[APG Public List] Death certificate in Tennessee [SSA app]

Ida Skarson McCormick idamc at seanet.com
Thu Jan 21 07:13:30 MST 2010


Todd:

If the death certificate proves fruitless, and if you think Ruth 
Agnes (Cloud) Biggs was ever employed outside the home in the late 
1930s, 1940s, or 1950s, you could use a sample letter from 
<http://ssdi.rootsweb.ancestry.com/cgi-bin/ssdi.cgi> to request her 
application for a Social Security number (SS-5) and edit the letter. 
Be sure to give all her names and dates of birth and death.

Since Ruth was probably not collecting Social Security at the time of 
her death, you may have to prove her death, even though she would be 
over 100 years old if still alive. You might as well send a copy of 
the death certificate along with the letter and save time. It can 
take several weeks. Her application for an SS# would include the 
maiden name of her mother, Mary F. However, the mother's maiden name 
may well be an Americanized version of the name, not the Old Country 
version of the name, even in cases where the mother never emigrated.

Several years ago on very short notice I was required to fax the SSA 
a copy of a death certificate for someone born in 1894. Luckily I had 
the death certificate on hand.

Or you might send an online request for the SS application 
<http://genealogy.about.com/gi/o.htm?zi=1/XJ&zTi=1&sdn=genealogy&cdn=parenting&tm=47&f=10&su=p284.9.336.ip_p504.3.336.ip_&tt=2&bt=1&bts=1&zu=https%3A//secure.ssa.gov/apps9/eFOIA-FEWeb/internet/main.jsp>. 
I understand you get faster service by ordering online. You will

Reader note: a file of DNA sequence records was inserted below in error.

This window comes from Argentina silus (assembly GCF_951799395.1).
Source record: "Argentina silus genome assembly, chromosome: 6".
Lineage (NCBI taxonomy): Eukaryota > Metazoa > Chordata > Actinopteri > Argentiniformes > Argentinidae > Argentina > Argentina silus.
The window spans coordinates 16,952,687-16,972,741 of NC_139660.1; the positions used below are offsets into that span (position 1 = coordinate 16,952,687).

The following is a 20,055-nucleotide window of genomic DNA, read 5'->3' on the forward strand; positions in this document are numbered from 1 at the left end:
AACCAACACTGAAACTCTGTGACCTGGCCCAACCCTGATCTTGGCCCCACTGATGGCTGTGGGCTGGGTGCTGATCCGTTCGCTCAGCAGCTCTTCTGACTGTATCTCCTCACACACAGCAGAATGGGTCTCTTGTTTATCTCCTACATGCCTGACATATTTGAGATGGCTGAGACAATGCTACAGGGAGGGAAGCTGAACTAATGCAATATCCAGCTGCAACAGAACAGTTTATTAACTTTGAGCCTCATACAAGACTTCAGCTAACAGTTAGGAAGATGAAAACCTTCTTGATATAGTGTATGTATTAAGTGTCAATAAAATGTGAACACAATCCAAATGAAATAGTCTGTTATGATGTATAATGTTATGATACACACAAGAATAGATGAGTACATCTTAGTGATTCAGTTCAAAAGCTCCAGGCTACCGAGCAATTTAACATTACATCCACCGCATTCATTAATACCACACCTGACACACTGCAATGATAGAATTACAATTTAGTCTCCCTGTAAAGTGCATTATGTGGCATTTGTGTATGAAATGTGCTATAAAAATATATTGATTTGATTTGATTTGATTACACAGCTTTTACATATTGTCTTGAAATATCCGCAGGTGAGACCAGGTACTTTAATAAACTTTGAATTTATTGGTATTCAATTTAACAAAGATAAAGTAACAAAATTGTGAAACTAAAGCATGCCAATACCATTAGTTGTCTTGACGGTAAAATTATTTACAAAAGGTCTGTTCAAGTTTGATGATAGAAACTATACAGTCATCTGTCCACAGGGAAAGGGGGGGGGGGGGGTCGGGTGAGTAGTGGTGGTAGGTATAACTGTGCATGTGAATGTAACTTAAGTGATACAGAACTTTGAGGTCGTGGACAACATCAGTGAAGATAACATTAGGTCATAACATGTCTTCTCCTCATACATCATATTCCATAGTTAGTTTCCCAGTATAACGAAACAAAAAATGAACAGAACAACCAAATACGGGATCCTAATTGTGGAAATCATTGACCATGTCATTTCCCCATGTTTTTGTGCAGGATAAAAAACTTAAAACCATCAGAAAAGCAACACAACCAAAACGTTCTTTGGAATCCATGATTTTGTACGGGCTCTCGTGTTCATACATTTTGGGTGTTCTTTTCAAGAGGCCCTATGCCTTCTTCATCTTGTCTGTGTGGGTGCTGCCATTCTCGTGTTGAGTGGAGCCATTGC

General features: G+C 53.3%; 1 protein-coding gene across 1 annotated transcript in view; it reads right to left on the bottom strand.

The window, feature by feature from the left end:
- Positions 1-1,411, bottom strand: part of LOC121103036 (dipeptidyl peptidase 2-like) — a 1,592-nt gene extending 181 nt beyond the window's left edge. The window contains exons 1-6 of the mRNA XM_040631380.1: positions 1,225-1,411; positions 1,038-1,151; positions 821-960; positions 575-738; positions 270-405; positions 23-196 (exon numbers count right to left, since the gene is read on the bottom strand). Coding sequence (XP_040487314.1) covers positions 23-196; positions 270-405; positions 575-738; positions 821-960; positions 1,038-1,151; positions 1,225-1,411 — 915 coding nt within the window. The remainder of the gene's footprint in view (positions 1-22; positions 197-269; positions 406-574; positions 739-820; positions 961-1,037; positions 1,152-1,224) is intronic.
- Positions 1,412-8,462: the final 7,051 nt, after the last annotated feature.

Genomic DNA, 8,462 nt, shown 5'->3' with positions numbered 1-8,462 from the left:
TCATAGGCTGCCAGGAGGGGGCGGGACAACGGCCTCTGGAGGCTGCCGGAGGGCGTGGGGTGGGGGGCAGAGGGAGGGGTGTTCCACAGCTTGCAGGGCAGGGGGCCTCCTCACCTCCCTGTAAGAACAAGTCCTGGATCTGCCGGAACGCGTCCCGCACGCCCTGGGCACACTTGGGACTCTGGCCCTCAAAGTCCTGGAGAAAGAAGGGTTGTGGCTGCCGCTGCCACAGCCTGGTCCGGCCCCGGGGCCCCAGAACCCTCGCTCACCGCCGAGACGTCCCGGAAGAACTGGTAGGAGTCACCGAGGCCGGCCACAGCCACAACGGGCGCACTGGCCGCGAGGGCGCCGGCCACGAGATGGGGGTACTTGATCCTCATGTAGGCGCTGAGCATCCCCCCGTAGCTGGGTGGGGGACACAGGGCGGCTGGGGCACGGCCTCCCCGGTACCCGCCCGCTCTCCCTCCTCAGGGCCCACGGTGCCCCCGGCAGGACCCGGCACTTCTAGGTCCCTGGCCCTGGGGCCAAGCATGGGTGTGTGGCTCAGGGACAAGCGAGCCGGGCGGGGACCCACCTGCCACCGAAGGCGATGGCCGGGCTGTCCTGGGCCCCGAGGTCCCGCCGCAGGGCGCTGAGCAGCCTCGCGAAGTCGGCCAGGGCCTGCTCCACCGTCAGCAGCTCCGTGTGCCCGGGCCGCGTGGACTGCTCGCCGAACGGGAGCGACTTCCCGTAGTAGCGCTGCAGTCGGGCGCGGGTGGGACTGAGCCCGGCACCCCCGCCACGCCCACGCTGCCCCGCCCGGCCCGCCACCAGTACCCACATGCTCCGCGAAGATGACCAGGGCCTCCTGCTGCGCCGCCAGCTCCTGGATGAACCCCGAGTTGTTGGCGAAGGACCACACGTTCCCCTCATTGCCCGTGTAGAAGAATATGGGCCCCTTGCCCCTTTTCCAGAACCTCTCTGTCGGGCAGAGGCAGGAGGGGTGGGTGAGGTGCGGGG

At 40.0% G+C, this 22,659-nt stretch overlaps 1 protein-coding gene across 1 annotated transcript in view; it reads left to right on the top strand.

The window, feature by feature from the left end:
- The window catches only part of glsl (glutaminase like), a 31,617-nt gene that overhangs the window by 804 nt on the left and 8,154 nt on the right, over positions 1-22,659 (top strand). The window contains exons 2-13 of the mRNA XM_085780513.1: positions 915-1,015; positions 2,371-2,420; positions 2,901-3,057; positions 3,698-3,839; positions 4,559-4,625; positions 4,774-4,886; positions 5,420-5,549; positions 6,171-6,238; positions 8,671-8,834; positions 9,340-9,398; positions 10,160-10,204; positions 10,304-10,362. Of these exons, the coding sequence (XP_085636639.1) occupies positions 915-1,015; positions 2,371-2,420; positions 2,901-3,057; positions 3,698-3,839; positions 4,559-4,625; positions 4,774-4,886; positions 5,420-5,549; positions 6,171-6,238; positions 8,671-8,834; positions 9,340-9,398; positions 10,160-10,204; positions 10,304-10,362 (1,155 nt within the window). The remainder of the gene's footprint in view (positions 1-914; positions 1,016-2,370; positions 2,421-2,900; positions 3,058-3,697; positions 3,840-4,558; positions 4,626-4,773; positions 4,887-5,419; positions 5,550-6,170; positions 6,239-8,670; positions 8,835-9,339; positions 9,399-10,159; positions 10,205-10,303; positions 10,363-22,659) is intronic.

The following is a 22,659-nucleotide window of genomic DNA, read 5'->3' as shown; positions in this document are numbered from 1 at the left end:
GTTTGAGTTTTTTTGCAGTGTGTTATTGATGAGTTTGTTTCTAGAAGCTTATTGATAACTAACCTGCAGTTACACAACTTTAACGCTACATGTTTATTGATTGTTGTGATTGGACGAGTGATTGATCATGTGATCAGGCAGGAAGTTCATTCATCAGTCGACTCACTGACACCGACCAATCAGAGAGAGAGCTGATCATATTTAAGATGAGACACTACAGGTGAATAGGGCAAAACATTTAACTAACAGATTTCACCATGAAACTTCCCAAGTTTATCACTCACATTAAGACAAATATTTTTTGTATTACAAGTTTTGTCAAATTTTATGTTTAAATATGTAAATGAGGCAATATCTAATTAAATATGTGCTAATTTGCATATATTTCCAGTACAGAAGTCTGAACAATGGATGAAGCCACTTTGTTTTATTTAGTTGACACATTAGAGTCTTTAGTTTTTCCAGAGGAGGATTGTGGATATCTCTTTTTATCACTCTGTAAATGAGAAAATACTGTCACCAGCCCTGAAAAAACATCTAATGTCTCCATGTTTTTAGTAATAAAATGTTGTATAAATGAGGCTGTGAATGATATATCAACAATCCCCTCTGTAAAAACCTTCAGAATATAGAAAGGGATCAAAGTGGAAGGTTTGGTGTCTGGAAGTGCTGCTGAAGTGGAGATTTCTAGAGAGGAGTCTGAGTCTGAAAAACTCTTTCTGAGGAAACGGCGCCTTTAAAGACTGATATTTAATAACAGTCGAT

probably have a very short time frame to provide a copy of the death 
certificate if someone did not provide it when she died.

If you don't respond fast enough, the SSA will cancel your request 
and keep your money. If they search and don't find an application for 
her, they will keep your money. If you send an original death 
certificate, they will keep it.

--Ida Skarson McCormick, idamc at seanet.com, Seattle

At 02:05 AM 1/21/2010, Julia <famrsearch at aol.com> wrote:
>If she [Mary F.] married in 1901 to a US citizen there would be no 
>naturalization papers for her.  At that time, a women was 
>automatically granted the citizenship of her husband.  This rule 
>resulted in a number of female natural born US citizen losing their 
>citizenship by marrying a non US citizen.
>
>
>In a message dated 1/20/2010 11:02:59 P.M. Eastern Standard Time, 
>Todd White <toddmichaelwhite at yahoo.com> writes:
>Jack, You are exactly right. Yes it is Mary F. that I am attempting 
>to find the maiden name for. A later census shows her immigration to 
>the US as 1892 which makes more sense because her daughter Ruth was 
>born in 1904.
>
>I am wondering if she came over in 1892 and was naturalized in 1913. 
>Regardless, I cannot find her naturalization records. That is why I 
>was attempting to find Ruth's death certificate.
<snip> 
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